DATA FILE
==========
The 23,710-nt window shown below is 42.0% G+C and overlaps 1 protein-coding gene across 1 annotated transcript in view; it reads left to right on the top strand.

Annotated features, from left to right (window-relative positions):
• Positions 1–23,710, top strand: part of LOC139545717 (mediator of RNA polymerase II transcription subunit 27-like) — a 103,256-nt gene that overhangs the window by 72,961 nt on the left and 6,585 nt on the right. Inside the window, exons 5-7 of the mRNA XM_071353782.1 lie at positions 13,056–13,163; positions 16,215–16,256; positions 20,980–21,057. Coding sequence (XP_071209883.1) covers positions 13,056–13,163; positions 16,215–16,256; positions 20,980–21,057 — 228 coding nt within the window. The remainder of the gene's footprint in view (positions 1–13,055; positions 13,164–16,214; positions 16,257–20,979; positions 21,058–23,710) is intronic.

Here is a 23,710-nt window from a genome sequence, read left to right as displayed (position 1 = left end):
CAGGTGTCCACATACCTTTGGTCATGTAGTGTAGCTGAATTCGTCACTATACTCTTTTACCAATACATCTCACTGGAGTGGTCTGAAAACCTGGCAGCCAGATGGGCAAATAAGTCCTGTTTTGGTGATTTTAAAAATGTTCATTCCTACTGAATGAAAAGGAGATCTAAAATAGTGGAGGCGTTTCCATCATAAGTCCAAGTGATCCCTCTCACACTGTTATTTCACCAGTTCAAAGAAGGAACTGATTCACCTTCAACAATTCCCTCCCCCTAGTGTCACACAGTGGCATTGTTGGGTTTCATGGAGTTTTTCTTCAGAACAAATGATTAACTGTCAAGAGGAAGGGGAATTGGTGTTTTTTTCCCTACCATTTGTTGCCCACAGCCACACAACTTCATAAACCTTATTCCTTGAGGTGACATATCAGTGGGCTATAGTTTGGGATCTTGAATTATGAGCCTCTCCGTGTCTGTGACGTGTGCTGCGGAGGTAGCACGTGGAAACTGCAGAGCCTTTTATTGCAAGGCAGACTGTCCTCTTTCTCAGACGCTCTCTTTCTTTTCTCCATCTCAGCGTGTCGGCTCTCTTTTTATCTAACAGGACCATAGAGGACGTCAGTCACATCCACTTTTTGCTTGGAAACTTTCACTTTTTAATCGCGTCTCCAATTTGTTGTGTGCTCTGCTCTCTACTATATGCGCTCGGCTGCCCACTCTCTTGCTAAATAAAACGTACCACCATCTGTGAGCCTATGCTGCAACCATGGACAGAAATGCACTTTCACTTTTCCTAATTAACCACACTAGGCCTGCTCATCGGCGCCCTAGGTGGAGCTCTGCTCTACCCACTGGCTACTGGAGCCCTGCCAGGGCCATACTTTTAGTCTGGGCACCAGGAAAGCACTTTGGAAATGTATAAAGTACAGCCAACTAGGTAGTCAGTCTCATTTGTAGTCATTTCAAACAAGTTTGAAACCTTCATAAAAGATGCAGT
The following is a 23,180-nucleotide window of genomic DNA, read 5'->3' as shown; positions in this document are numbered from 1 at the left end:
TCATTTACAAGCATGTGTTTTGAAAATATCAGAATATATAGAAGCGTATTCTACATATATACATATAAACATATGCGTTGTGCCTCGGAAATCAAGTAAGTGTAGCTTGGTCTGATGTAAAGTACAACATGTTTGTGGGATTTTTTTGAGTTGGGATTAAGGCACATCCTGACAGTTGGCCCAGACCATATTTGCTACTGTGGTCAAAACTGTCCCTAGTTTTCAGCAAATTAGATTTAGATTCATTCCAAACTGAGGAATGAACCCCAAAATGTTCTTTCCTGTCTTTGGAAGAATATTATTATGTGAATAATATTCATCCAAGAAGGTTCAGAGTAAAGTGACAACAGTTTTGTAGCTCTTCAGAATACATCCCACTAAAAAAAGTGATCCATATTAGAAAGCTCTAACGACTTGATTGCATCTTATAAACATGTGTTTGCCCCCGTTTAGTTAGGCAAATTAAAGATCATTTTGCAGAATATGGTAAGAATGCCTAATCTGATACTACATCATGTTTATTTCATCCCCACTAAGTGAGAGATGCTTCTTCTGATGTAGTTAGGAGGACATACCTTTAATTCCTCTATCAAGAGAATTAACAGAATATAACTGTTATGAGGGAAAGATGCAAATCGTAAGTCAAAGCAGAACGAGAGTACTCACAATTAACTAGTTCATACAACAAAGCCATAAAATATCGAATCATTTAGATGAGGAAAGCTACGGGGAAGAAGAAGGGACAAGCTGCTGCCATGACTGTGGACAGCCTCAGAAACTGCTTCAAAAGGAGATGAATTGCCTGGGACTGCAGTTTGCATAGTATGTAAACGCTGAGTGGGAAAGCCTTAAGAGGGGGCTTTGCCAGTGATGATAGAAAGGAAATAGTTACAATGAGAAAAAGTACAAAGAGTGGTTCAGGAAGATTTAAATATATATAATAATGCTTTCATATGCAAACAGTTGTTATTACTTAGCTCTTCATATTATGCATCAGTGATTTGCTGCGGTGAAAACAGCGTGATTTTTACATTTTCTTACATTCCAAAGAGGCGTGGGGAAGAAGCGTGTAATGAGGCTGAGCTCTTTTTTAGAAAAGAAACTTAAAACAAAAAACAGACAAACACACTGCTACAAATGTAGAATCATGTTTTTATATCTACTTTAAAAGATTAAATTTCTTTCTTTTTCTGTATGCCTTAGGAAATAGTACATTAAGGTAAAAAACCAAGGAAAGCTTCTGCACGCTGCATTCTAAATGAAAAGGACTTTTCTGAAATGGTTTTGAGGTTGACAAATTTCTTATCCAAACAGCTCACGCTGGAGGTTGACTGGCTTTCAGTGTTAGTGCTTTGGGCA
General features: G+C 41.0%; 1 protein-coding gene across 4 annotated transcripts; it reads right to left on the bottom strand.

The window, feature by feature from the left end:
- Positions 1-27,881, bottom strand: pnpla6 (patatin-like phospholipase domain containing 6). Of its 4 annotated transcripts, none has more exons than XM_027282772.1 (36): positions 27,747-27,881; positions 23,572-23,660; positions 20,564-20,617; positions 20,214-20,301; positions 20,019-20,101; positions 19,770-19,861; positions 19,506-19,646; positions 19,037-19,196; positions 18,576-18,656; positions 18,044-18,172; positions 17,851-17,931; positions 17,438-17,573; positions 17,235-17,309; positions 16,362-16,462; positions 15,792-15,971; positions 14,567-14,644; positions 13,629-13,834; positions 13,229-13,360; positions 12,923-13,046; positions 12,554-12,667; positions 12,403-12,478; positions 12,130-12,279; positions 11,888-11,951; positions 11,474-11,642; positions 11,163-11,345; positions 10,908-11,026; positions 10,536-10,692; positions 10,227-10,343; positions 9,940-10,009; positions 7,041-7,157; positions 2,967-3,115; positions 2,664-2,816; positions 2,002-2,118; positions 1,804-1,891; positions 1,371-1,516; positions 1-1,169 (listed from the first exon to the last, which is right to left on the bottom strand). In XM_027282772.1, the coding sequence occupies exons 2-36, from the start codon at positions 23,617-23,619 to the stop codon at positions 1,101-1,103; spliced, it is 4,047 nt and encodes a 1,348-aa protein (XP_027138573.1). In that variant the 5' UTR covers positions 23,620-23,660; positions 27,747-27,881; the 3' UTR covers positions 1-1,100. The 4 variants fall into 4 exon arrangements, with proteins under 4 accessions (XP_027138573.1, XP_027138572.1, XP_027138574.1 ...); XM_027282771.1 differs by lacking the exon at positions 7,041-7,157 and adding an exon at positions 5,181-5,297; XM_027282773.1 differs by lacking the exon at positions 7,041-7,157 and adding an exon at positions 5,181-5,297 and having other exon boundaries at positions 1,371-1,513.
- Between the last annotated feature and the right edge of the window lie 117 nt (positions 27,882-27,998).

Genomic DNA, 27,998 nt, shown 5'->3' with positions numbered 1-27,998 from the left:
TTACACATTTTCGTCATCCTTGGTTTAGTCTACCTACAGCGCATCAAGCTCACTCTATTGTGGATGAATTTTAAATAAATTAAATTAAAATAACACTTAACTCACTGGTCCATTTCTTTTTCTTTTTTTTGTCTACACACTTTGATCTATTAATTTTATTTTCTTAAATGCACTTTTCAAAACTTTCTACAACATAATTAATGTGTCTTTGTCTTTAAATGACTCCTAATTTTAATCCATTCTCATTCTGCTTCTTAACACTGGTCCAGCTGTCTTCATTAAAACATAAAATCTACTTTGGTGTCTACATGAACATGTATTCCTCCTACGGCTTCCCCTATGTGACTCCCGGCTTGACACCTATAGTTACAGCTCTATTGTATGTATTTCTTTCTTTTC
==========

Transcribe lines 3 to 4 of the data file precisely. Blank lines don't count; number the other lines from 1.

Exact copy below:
• Positions 1–23,710, top strand: part of LOC139545717 (mediator of RNA polymerase II transcription subunit 27-like) — a 103,256-nt gene that overhangs the window by 72,961 nt on the left and 6,585 nt on the right. Inside the window, exons 5-7 of the mRNA XM_071353782.1 lie at positions 13,056–13,163; positions 16,215–16,256; positions 20,980–21,057. Coding sequence (XP_071209883.1) covers positions 13,056–13,163; positions 16,215–16,256; positions 20,980–21,057 — 228 coding nt within the window. The remainder of the gene's footprint in view (positions 1–13,055; positions 13,164–16,214; positions 16,257–20,979; positions 21,058–23,710) is intronic.

Here is a 23,710-nt window from a genome sequence, read left to right as displayed (position 1 = left end):